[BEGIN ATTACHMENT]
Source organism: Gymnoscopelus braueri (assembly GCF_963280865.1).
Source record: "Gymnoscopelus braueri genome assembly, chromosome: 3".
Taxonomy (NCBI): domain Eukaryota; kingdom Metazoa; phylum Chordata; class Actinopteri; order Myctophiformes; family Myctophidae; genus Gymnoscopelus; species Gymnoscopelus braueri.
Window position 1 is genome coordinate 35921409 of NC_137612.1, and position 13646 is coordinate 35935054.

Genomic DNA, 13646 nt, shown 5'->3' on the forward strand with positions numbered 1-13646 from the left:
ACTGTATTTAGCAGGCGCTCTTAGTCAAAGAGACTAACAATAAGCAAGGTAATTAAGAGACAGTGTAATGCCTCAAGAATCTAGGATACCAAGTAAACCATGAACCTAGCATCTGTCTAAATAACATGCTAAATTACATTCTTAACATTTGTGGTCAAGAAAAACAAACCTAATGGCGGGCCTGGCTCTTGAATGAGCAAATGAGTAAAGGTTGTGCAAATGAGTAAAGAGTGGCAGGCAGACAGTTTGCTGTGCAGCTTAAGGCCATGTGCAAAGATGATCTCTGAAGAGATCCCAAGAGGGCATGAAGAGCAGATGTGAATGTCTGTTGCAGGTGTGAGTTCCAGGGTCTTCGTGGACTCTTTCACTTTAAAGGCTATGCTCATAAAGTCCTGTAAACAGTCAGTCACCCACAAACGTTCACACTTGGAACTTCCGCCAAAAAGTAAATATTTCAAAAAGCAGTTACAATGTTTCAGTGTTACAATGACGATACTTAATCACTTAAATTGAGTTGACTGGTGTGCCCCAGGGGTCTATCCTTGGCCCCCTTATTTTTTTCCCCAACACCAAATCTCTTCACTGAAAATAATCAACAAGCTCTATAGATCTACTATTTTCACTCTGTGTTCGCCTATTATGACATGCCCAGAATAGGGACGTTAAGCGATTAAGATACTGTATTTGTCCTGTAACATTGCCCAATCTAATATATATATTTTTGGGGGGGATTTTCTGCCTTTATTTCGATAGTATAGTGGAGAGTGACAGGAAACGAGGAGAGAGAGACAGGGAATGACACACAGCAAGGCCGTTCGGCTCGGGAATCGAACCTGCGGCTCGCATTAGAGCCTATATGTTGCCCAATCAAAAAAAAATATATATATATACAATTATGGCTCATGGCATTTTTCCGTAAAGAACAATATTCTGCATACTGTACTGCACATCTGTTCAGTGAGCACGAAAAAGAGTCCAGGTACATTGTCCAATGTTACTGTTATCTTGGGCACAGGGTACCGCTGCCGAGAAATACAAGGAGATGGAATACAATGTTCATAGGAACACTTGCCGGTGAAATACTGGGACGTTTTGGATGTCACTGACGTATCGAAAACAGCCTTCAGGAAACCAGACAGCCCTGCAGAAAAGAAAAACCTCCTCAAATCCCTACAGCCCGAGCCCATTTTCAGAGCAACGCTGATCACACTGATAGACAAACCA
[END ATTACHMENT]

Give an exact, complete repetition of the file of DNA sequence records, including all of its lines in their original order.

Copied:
Source organism: Gymnoscopelus braueri (assembly GCF_963280865.1).
Source record: "Gymnoscopelus braueri genome assembly, chromosome: 3".
Taxonomy (NCBI): domain Eukaryota; kingdom Metazoa; phylum Chordata; class Actinopteri; order Myctophiformes; family Myctophidae; genus Gymnoscopelus; species Gymnoscopelus braueri.
Window position 1 is genome coordinate 35921409 of NC_137612.1, and position 13646 is coordinate 35935054.

Genomic DNA, 13646 nt, shown 5'->3' on the forward strand with positions numbered 1-13646 from the left:
ACTGTATTTAGCAGGCGCTCTTAGTCAAAGAGACTAACAATAAGCAAGGTAATTAAGAGACAGTGTAATGCCTCAAGAATCTAGGATACCAAGTAAACCATGAACCTAGCATCTGTCTAAATAACATGCTAAATTACATTCTTAACATTTGTGGTCAAGAAAAACAAACCTAATGGCGGGCCTGGCTCTTGAATGAGCAAATGAGTAAAGGTTGTGCAAATGAGTAAAGAGTGGCAGGCAGACAGTTTGCTGTGCAGCTTAAGGCCATGTGCAAAGATGATCTCTGAAGAGATCCCAAGAGGGCATGAAGAGCAGATGTGAATGTCTGTTGCAGGTGTGAGTTCCAGGGTCTTCGTGGACTCTTTCACTTTAAAGGCTATGCTCATAAAGTCCTGTAAACAGTCAGTCACCCACAAACGTTCACACTTGGAACTTCCGCCAAAAAGTAAATATTTCAAAAAGCAGTTACAATGTTTCAGTGTTACAATGACGATACTTAATCACTTAAATTGAGTTGACTGGTGTGCCCCAGGGGTCTATCCTTGGCCCCCTTATTTTTTTCCCCAACACCAAATCTCTTCACTGAAAATAATCAACAAGCTCTATAGATCTACTATTTTCACTCTGTGTTCGCCTATTATGACATGCCCAGAATAGGGACGTTAAGCGATTAAGATACTGTATTTGTCCTGTAACATTGCCCAATCTAATATATATATTTTTGGGGGGGATTTTCTGCCTTTATTTCGATAGTATAGTGGAGAGTGACAGGAAACGAGGAGAGAGAGACAGGGAATGACACACAGCAAGGCCGTTCGGCTCGGGAATCGAACCTGCGGCTCGCATTAGAGCCTATATGTTGCCCAATCAAAAAAAAATATATATATATACAATTATGGCTCATGGCATTTTTCCGTAAAGAACAATATTCTGCATACTGTACTGCACATCTGTTCAGTGAGCACGAAAAAGAGTCCAGGTACATTGTCCAATGTTACTGTTATCTTGGGCACAGGGTACCGCTGCCGAGAAATACAAGGAGATGGAATACAATGTTCATAGGAACACTTGCCGGTGAAATACTGGGACGTTTTGGATGTCACTGACGTATCGAAAACAGCCTTCAGGAAACCAGACAGCCCTGCAGAAAAGAAAAACCTCCTCAAATCCCTACAGCCCGAGCCCATTTTCAGAGCAACGCTGATCACACTGATAGACAAACCA